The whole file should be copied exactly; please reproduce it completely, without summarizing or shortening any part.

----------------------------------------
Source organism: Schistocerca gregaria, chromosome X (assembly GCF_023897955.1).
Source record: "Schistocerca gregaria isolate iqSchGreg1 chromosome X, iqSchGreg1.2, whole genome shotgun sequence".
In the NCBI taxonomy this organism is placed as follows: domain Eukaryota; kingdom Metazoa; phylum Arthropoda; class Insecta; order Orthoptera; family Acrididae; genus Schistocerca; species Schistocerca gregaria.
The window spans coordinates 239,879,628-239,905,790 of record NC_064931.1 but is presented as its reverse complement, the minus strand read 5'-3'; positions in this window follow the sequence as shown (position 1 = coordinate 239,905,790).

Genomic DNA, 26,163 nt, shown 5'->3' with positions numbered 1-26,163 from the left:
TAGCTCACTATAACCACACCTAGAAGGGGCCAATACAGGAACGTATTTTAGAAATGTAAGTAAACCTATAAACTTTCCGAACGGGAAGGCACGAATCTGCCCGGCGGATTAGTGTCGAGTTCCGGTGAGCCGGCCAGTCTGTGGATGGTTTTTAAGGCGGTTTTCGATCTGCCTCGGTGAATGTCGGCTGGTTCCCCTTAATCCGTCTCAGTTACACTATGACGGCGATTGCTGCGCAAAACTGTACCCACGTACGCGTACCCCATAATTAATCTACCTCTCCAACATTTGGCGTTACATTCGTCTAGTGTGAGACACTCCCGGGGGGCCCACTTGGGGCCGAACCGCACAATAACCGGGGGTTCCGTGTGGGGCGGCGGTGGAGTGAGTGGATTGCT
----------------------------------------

Source organism: Schistocerca gregaria, chromosome X (assembly GCF_023897955.1).
Source record: "Schistocerca gregaria isolate iqSchGreg1 chromosome X, iqSchGreg1.2, whole genome shotgun sequence".
In the NCBI taxonomy this organism is placed as follows: domain Eukaryota; kingdom Metazoa; phylum Arthropoda; class Insecta; order Orthoptera; family Acrididae; genus Schistocerca; species Schistocerca gregaria.
The window spans coordinates 239,879,628-239,905,790 of record NC_064931.1 but is presented as its reverse complement, the minus strand read 5'-3'; positions in this window follow the sequence as shown (position 1 = coordinate 239,905,790).

Genomic DNA, 26,163 nt, shown 5'->3' with positions numbered 1-26,163 from the left:
TAGCTCACTATAACCACACCTAGAAGGGGCCAATACAGGAACGTATTTTAGAAATGTAAGTAAACCTATAAACTTTCCGAACGGGAAGGCACGAATCTGCCCGGCGGATTAGTGTCGAGTTCCGGTGAGCCGGCCAGTCTGTGGATGGTTTTTAAGGCGGTTTTCGATCTGCCTCGGTGAATGTCGGCTGGTTCCCCTTAATCCGTCTCAGTTACACTATGACGGCGATTGCTGCGCAAAACTGTACCCACGTACGCGTACCCCATAATTAATCTACCTCTCCAACATTTGGCGTTACATTCGTCTAGTGTGAGACACTCCCGGGGGGCCCACTTGGGGCCGAACCGCACAATAACCGGGGGTTCCGTGTGGGGCGGCGGTGGAGTGAGTGGATTGCT